by Peter Johnson
According to recent research, the coworking market is expanding in cities with population booms. That may seem obvious: population boom, hence coworking boom. But it can also be counterintuitive. For example, this also means the higher the rent is, the more coworking spaces there are. Who wants to pay high rent and pay for coworking space? But people are – in droves. I have three theories as to why.
Coworking helps transplants put down roots
Imagine you’ve just moved to a new city. Perhaps it was time for a change. Or maybe you’ve followed your spouse or partner across state lines because they just got an exciting new job and they had to start ASAP.
So now you’re in a new place, you’re settled, and you’re at a loss: What now? You need to find a job, but sitting at home is distracting and sometimes depressing. Besides, most people get jobs through someone they know.
This exact scenario has led many American professionals to join coworking spaces, according to industry experts.
“If your partner gets a job in a new city, and you both decide to move, you need to go somewhere to form relationships that will help you get a job,” says Sarah Studer, the business manager of Impact Hub Seattle. “Coworking spaces are where you can start relationships that are authentic and meaningful.”
Studer’s experience — and some solid research — show that coworking builds community. That social benefit is one reason why cities that attract transplants can expect to see coworking growth.
Startups flourish in coworking spaces
Many entrepreneurs start their businesses in their garage or spare bedroom — that’s what the founders of Hewlett-Packard and Amazon did. But in today’s expensive housing markets, even an apartment can be too expensive for entrepreneurs, let alone a full house with a garage.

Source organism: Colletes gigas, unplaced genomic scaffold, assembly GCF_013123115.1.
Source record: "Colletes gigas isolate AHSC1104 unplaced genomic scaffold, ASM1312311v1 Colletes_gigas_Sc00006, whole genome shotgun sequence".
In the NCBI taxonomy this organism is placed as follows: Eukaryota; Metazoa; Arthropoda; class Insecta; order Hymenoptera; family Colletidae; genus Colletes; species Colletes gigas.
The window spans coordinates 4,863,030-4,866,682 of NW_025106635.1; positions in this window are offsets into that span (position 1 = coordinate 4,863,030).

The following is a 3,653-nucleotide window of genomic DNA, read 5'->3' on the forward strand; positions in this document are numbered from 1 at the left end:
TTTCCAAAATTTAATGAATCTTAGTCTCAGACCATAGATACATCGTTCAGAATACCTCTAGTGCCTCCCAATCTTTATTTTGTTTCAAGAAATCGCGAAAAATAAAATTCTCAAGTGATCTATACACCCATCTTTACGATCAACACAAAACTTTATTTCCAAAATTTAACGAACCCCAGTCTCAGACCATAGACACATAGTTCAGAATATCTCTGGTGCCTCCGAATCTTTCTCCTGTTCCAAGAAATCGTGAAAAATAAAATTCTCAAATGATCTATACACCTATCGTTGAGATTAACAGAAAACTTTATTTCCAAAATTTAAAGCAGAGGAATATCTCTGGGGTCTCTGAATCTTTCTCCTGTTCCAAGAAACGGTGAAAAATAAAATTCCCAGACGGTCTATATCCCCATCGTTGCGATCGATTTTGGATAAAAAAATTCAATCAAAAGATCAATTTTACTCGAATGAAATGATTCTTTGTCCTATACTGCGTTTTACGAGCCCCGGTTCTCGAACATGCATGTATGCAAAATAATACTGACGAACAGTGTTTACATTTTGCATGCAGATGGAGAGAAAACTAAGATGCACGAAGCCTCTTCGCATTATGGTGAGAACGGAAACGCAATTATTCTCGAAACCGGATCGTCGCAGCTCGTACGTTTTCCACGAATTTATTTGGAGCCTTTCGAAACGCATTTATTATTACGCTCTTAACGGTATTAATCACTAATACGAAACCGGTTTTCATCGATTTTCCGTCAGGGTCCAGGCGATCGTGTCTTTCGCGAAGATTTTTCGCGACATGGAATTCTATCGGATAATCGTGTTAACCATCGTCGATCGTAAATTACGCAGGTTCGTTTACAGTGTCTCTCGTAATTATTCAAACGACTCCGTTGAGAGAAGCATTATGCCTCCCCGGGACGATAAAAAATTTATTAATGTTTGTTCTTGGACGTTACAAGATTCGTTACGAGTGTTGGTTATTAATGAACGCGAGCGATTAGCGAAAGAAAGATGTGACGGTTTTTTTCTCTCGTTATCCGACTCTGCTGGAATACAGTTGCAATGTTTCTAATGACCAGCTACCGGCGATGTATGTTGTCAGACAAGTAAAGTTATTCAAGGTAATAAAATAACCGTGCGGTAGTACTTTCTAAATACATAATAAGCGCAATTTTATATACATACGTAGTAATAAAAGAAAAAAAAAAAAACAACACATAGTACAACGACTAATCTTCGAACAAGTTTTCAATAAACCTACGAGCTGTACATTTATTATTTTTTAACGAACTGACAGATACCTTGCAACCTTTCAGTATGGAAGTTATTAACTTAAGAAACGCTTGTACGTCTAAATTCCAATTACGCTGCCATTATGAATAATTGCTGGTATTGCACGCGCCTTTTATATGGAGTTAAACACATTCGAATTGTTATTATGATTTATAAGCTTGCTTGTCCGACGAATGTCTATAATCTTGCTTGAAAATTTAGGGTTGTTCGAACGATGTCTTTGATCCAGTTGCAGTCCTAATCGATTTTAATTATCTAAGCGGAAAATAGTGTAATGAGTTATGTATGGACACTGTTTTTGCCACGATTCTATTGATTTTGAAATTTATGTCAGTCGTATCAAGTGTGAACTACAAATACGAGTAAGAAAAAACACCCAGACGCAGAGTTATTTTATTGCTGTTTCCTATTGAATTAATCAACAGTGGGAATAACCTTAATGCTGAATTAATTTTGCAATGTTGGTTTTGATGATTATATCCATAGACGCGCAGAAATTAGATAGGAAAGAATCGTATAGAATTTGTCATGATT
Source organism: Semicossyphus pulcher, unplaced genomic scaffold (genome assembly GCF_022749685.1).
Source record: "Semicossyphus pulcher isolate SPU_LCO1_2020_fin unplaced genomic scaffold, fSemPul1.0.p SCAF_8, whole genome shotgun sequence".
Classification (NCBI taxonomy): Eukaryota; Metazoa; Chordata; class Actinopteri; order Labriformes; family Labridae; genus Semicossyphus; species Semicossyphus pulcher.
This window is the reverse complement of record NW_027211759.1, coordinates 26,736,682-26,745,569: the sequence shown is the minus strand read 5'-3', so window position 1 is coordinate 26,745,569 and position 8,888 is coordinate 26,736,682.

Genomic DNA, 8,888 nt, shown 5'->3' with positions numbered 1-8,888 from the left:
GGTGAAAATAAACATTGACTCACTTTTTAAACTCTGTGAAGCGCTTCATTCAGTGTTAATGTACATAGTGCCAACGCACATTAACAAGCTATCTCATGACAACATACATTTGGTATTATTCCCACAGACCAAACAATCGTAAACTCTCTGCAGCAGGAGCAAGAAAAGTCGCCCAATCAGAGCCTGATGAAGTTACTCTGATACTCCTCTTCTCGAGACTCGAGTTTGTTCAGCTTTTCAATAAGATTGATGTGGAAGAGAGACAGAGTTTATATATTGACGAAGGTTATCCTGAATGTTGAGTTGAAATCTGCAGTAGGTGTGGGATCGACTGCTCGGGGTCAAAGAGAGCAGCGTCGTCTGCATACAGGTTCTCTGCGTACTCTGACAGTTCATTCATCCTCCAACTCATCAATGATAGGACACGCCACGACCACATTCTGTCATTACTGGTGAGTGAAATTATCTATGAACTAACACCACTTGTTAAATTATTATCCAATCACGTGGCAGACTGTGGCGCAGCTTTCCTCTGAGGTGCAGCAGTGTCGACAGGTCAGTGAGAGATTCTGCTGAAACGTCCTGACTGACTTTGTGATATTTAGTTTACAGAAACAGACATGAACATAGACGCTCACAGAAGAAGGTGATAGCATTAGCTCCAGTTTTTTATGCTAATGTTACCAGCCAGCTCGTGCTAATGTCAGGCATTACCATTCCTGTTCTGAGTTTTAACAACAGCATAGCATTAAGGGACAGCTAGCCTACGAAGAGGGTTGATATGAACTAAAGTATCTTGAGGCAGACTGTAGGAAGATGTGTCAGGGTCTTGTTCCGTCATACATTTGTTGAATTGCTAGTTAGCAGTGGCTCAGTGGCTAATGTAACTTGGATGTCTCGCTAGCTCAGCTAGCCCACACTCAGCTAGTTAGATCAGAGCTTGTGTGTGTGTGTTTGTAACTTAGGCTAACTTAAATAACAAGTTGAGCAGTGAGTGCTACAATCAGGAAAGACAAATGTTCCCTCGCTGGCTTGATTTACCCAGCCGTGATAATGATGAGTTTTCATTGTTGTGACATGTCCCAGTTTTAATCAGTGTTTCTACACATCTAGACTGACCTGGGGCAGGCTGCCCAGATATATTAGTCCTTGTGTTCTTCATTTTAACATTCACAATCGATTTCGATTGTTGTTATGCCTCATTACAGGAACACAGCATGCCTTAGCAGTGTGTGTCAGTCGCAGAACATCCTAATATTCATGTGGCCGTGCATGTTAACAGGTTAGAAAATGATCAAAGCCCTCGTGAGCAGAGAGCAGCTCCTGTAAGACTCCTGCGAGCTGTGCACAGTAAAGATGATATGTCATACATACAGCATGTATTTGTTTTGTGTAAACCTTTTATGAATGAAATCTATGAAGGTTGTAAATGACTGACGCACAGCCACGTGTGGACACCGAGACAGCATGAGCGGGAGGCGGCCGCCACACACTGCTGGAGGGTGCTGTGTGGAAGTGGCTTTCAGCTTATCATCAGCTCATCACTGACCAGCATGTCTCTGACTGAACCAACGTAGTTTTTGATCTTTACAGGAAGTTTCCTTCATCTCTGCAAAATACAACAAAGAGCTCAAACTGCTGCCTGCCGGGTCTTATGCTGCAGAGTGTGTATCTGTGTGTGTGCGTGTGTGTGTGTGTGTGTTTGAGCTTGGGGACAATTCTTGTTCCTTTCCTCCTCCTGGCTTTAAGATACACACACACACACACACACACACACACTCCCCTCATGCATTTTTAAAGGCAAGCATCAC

In the San Francisco Bay Area, for example, the median rent for a two-bedroom apartment is $3,377. That’s just too expensive to justify setting up a home office when you’re scrimping to keep your business afloat.
But you also might struggle to find affordable office space anywhere in a growing city, let alone the commercial core. Many coworking spaces are in their city’s central business district and are much less risky than commercial leases.
“As you’re getting off the ground, you can’t afford to jump into a five-year commercial lease,” says Studer. “It’s a lot smarter to start small and keep overhead down.”
Coworking spaces are perfect for freelancers and remote workers
Even though freelancers don’t need as much space as a new company, they still stand to gain from coworking memberships.
Coworking spaces provide some of the services that a coffee shop or public library can’t provide, nor can a home office. Most coworking spaces offer fast internet, meeting rooms, printing facilities, event spaces, package pickup, mailboxes, and other amenities that most commercial tenants enjoy.
A freelancer couldn’t pay for all those services on their own, but coworking spaces spread the cost for valuable business services across a network a freelancer wouldn’t be able to assemble themselves.
Freelancers and other remote workers take advantage of all the same services at coworking spaces, at low cost to their employer. Coworking spaces can also provide a social outlet that remote workers and freelancers won’t be able to find in a home office — and the same networking opportunities that transplants and entrepreneurs look for at a coworking space.
The West Coast cities, like San Francisco and Seattle, that created the 21st-century’s most innovative businesses are also the most successful and fastest growing coworking markets for at least these three reasons.
But the coworking boom really just comes down to this: Urban professionals’ work habits — and entrepreneurs’ office needs — are changing. Coworking spaces meet those new needs, especially the need for community and professional networking. For all these reasons, I’d wager that the next great company will start in a coworking space – probably in a city undergoing a population boom.